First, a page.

AC: Can you sum up the damage fallout between East versus West and old versus new?
Wade: My thought processes were, I guess you could say, 100 percent wrong. I didn't expect to have a house, and right immediately after the storm, I had to be talked into going out to the West End and looking at my house, because I didn't think it was going to be there. But when I got out there, I found out my house – it was new; it's elevated – I lost everything on the first floor, but I expected that. My house turned out fine. But others did not. Older houses, those that weren't elevated very high, took in incredible damage. I think that there was that idea that because they were behind the Seawall, that they were fine. ... Old versus new is very critical for us. I want to take that one step further – the very old, in some instances, were fine.
LeBlanc: It all boils back down to what the mayor said: This storm a was a surprise because of the surge. It was only a Category 2. That's the most it ever got to.
Thomas: And we don't evacuate for a 2.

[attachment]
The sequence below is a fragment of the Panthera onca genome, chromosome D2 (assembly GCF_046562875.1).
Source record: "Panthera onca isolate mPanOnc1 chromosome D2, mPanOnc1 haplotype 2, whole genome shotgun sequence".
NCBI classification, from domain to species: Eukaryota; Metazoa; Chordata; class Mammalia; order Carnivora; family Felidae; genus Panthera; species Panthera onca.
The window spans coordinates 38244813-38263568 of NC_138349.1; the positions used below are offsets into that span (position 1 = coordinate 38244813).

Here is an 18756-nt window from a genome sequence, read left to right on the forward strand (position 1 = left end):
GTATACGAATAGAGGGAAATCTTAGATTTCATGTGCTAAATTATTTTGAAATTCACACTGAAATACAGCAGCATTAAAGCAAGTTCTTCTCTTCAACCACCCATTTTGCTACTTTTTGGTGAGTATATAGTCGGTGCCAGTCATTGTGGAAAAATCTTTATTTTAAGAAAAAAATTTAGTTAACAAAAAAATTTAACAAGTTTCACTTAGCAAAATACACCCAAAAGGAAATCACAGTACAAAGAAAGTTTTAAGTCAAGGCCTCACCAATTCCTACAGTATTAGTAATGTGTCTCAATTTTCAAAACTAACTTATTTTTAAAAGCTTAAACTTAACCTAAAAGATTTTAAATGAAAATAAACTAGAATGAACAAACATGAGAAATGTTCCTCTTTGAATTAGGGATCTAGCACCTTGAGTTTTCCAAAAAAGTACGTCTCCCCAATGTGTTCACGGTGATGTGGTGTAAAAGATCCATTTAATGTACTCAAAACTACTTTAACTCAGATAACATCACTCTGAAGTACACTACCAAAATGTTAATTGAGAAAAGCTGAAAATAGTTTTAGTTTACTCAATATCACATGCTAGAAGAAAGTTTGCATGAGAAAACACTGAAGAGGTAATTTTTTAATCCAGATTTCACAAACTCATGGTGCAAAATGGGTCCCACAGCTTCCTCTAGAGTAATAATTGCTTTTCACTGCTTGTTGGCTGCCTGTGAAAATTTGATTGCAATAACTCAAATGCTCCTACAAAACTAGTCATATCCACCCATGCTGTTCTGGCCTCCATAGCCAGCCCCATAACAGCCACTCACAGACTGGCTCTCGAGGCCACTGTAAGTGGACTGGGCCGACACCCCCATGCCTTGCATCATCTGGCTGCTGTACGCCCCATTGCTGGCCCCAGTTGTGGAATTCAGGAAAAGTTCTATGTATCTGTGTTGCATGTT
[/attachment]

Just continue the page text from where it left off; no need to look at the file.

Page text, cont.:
LeBlanc: When do you call evacuation? Well, some of the thoughts were, well, it was a Category 1 for a long time. Once it came over Cuba it stayed at 1. Everyone thought it was going to get to a 4 or 5, but it never did. The worst it ever got was a 2. And it waffled around all over the place. And that's why it was a little difficult as advisers to the mayor, who does make the call, whether or not it was really necessary to evacuate, because people didn't want to sit in those long lines again like they did in Rita. It made it difficult. Tying that back in to your question: How did it fare? It all related to the surge. I was one of those victims of higher water. My house sits at 11 feet, but the surge got up to 14. So I had three feet of water in my house. If you were above that, which Brandon was – his ground floor is at five, but he's elevated so he has a house on stilts, and Lyda Ann's house is in the inner core of the city, which was higher – [then you fared better]. Tying this into her comments earlier, not only was there a Seawall, but there was a grade raising [mandated after the 1900 storm, which makes parts of the island higher than others]. And that grade-raising combination – Seawall, which was the frontline, and the grade raising, which was the reinforcement, so to speak – [meant that] anybody that was in that area [was okay], and I have a rent house in that area, which did perfectly fine. And it was built in 1942. So the older homes did better; it depended on the location. And where it was relative to the elevation of the surge.